Fa Ngum and Lane Xang

The kingdom of Lane Xang (Lan Chang) emerged in 1353 under Fa Ngum, a Lao prince who had grown up in the Khmer court of Angkor. There is more written about Fa Ngum than about the following two centuries of Lao history. It is also safe to say that his life is more fiction than fact. Fa Ngum was reputedly born with 33 teeth and was banished to Angkor after his father, Prince Yakfah, was convicted of having an incestuous affair with a wife of King Suvarna Kamphong. In 1353 Fa Ngum led an army to Luang Prabang and confronted his grandfather, King Suvarna Kamphong. Unable to defeat his grandson on the battlefield, the aged king is said to have hanged himself and Fa Ngum was invited to take the throne. Three years later, in 1356, Fa Ngum marched on Vientiane - which he took with ease - and then on Vienkam, which proved more of a challenge. He is credited with piecing together Lang Xang - the Land of a Million Elephants - the golden age to which all histories of Laos refer to justify the existence (and greatness) of Laos.

In some accounts Lang Xang is portrayed as stretching from China to Cambodia and from the Khorat Plateau in present-day Northeast Thailand to the Annamite mountains in the east. But it would be entirely wrong to envisage the kingdom controlling all these regions. Lane Xang probably only had total control over a comparatively small area of present-day Laos and parts of Northeast Thailand; the bulk of this grand empire would have been contested with other surrounding kingdoms. In addition, the smaller muang and principalities would themselves have played competing powers off, one against another, in an attempt to maximize their own autonomy. It is this 'messiness' which led scholars of Southeast Asian history to suggest that territories as such did not exist, but rather zones of variable control. The historian OW Wolters coined the term mandala for “a particular and often unstable political situation in a vaguely defined geographical area without fixed boundaries and where smaller centres tended to look in all directions for security. Mandalas would expand and contract in concertina-like fashion. Each one contained several tributary rulers, some of whom would repudiate their vassal status when the opportunity arose and try to build up their own network of vassals”.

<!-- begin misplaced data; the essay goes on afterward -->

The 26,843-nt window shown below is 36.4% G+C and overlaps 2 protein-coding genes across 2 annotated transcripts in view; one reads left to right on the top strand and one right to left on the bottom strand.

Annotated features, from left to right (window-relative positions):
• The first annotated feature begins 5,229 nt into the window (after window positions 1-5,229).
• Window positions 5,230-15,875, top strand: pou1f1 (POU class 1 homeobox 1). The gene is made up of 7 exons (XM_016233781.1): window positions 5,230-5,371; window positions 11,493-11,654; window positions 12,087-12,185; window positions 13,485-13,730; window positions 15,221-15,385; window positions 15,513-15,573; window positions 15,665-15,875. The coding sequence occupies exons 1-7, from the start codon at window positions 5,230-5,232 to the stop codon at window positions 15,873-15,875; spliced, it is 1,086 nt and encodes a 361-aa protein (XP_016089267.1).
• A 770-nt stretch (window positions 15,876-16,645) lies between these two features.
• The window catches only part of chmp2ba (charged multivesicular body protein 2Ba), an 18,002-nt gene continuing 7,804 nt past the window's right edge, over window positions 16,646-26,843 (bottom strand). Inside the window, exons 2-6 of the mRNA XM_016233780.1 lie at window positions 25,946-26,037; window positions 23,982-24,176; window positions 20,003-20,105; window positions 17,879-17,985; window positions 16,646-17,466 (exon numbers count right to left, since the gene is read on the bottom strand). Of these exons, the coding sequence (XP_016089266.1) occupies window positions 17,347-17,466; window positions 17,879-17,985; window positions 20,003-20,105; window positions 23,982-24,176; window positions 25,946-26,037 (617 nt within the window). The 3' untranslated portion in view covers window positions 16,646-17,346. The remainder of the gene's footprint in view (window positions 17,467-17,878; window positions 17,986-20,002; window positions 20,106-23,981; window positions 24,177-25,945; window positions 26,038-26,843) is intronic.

Legend relates that Fa Ngum was a descendant of Khoum Borom, “a king who came out of the sky from South China”. He is said to have succeeded to the throne of Nanchao in 729, aged 31, and died 20 years later, although this historical record is, as they say, exceedingly thin. Khoum Borom is credited with giving birth to the Lao people by slicing open a gourd in Muong Taeng (Dien Bien Phu, Vietnam) and his seven sons established the great Tai kingdoms. He returned to his country with a detachment of Khmer soldiers and united several scattered Lao fiefdoms. In those days, conquered lands were usually razed and the people taken as slaves to build up the population of the conquering group. (This largely explains why today there are far more Lao in northeastern Thailand than in Laos - they were forcibly settled there after King Anou was defeated by King Rama III of Siam in 1827.) The kings of Lane Xang were less philistine, demanding only subordination and allegiance as one part of a larger
mandala
.

Luang Prabang became the capital of the kingdom of Lane Xang. The unruly highland tribes of the northeast did not come under the kingdom's control at that time. Fa Ngum made Theravada Buddhism the official religion. He married the Cambodian king's daughter, Princess Keo Kaengkanya, and was given the Pra Bang (a golden statue, the most revered religious symbol of Laos), by the Khmer court.